No, I don't have a crystal ball either, but I know how this industry works. What you are hoping for isn't impossible, but like I said... it isn't just around the corner.
My home computer from the 1990's (Amiga 500) had a single core CPU and was clocked at 8MHz (MHz, not GHz, that is over 120 times slower then what we've got in our smartphones today). Yet it had no problem with super smooth sub-pixel scrolling and it could even do simple 3D graphics without hardware acceleration.
The reasons Android devices stutter are all software related:
1) Hardware manufacturers are often incompetent software developers. Most of them simply don't care how inefficient the software driving their hardware is (looking at you HTC).
2) Background tasks that arbitrarily start running and bog down the CPU while you are trying to scroll the UI (this is one of many reasons why the developers of WP and iOS opted against real multitasking)
3) The developers of Android having no clue what hardware configurations their OS will ultimately run on. So although they do offload UI rendering tasks to the GPU, they have no idea what the performance characteristics of the GPU might be (iOS and WP have major advantages in this area, as the developers of iOS and WP know exactly what hardware their OS' will be running on).
4) Many many other reasons I won't bore you with...
The notion we need more cores just to get decent UI performance is ridiculous. It's like saying, if you mount an extra set of wheels on your car (3 axis instead of two) you will be able to drive faster.
Hope I could clear that up.
Last edited by a5cent; 08-14-2012 at 11:25 AM. Reason: Spelling
- 08-14-2012, 09:47 AM #18
- 08-14-2012, 09:52 AM #19
It goes into some of the reasons for the notorious Android lag and how all that mumbo jumbo happens. Very interesting read.
Also, Amiga 500!!! Rock on! :) Oh the memories... Best computer ever! :)
- 08-14-2012, 11:08 AM #20
Anyway, thank you. Very interesting read indeed. Some of it I knew, but many of the finer points were totally new to me! It just goes to show how involved just moving a bit of content around the screen actually is, and how much of this stuff we take for granted.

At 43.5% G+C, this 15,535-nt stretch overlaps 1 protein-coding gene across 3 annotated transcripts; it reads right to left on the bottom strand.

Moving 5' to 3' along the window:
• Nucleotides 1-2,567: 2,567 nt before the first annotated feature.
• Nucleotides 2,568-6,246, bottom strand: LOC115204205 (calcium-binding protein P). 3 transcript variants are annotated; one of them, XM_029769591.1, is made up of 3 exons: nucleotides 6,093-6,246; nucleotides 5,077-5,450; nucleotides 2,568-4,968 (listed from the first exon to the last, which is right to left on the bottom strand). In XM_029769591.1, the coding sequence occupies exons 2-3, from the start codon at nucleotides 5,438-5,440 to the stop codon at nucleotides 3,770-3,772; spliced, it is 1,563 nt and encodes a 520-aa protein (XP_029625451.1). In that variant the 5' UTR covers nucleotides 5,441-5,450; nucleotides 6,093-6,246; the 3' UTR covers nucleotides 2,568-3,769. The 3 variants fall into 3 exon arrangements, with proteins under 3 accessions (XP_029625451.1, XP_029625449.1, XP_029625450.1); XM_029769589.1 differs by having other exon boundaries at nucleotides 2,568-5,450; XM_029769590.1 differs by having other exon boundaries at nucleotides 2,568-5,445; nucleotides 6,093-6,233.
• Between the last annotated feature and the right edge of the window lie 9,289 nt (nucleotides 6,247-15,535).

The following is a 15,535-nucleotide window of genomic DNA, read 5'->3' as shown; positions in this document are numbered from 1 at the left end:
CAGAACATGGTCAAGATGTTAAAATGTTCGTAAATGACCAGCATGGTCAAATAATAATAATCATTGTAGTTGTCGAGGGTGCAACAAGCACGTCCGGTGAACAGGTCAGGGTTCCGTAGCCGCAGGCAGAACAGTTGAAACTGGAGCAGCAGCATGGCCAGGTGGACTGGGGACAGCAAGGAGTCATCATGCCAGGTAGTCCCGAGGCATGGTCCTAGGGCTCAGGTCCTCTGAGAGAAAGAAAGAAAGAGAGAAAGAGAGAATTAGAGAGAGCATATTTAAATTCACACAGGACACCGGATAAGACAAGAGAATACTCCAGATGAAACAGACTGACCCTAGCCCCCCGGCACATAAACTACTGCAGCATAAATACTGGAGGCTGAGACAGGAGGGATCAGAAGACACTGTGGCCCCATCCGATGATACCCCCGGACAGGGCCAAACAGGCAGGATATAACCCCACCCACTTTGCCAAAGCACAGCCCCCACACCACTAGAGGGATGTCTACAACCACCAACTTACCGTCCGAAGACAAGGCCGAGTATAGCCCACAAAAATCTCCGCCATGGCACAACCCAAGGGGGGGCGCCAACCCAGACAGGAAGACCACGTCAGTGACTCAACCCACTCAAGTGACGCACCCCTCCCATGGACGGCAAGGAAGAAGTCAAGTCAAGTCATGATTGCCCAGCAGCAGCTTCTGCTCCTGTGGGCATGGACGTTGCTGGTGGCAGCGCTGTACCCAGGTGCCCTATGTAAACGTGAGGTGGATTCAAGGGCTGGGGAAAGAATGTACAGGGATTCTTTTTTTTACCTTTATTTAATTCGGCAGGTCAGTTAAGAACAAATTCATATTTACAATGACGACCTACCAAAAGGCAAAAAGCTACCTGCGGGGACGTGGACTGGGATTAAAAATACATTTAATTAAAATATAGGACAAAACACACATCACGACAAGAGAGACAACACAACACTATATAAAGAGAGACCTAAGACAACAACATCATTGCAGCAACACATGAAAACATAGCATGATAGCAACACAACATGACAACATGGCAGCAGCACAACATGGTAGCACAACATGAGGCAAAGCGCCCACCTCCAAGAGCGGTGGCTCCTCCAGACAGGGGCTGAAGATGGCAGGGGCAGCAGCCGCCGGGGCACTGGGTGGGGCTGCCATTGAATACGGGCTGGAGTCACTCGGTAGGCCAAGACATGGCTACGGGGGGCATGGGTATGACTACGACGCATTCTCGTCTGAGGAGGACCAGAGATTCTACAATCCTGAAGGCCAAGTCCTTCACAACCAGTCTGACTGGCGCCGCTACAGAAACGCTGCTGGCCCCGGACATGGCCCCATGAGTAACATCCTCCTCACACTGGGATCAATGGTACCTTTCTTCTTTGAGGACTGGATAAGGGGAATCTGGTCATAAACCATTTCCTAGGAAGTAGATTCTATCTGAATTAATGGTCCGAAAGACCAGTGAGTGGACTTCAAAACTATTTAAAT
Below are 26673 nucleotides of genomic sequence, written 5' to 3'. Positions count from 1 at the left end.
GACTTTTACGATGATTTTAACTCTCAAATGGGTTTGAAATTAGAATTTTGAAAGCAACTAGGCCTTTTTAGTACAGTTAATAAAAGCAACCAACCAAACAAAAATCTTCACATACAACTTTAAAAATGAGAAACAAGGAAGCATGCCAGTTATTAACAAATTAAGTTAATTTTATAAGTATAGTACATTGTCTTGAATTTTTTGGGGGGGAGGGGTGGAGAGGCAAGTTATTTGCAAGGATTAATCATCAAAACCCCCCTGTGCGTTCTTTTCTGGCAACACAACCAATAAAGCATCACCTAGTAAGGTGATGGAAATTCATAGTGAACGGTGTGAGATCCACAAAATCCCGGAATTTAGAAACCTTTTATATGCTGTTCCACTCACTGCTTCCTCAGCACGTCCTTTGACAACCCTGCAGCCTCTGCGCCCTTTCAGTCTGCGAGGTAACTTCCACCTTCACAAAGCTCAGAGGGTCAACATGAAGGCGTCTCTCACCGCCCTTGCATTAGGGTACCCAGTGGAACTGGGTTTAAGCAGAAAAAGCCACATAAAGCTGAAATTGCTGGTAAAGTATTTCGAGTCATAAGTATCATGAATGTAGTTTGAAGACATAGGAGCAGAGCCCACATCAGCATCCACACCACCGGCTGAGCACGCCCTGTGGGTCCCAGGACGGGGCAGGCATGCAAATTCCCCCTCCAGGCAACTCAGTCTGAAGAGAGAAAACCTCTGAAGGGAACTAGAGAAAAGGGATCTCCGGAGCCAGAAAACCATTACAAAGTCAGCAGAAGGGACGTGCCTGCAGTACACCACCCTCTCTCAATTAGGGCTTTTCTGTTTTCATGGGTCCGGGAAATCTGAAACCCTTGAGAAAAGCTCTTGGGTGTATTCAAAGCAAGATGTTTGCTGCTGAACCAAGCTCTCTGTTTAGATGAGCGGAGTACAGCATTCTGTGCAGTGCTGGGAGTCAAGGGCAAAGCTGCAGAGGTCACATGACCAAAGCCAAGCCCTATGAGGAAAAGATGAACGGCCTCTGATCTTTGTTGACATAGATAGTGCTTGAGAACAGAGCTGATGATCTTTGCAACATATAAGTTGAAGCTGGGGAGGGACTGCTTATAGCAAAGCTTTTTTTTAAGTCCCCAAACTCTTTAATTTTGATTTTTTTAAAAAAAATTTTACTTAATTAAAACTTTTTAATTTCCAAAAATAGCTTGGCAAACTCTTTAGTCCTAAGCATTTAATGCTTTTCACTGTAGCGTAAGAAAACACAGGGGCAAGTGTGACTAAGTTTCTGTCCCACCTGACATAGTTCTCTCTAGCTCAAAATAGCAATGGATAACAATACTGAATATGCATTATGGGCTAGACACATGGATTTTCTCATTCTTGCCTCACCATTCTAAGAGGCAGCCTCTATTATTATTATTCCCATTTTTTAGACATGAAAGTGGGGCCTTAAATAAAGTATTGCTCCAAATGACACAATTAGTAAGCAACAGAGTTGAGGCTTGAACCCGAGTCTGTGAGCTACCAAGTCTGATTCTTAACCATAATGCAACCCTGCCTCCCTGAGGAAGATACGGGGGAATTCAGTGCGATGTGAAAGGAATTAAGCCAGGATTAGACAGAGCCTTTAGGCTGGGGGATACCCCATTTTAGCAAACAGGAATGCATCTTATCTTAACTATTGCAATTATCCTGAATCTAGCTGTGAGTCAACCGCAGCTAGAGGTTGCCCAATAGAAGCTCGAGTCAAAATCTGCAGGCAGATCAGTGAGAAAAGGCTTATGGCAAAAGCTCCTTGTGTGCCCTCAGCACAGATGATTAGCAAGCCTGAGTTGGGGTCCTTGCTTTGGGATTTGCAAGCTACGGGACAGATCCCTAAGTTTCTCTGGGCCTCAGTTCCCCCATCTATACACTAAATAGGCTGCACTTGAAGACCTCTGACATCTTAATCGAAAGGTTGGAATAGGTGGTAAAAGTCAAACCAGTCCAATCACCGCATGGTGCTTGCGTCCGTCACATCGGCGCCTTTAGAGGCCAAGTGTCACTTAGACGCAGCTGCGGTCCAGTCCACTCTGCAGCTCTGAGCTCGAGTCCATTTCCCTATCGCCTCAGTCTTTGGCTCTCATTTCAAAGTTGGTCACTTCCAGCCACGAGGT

Last edited by a5cent; 08-14-2012 at 07:07 PM.
- 08-14-2012, 12:05 PM #21
Microsoft has always made it very clear that platform standardization is very important to them:
Windows Phone 7 brings all the advantages of a standardized platform and a consistent developer experience to the Microsoft platform
source: Chapter 1 - Introducing Windows Phone 7The Windows Phone Application Platform, like most platforms, will continue to evolve over time, but its goal will always be to deliver:
- Richer applications, developed for a highly standardized platform.
source: Application Platform Overview for Windows Phone
I think things got out of hand when Microsoft stated WP8 can support up to 64 cores. While that is true, it doesn't say anything about the hardware Microsoft certified for use with WP8.
- 08-14-2012, 03:15 PM #23
- 08-14-2012, 05:04 PM #25
HTC released it's roadmap for WP 8 immediatly after the WP 8 announcement. And it also was released as a Quad-core on the Zenith. I feel you are correct, and this will be a dual-core when it comes out. But so far no further updates on it.
HTC Windows Phone 8 roadmap leaks out"So I recommend having fun, because there is nothing better for people in this world than to eat, drink, and enjoy life. That way they will experience some happiness along with all the hard work during the days God gives them under the sun."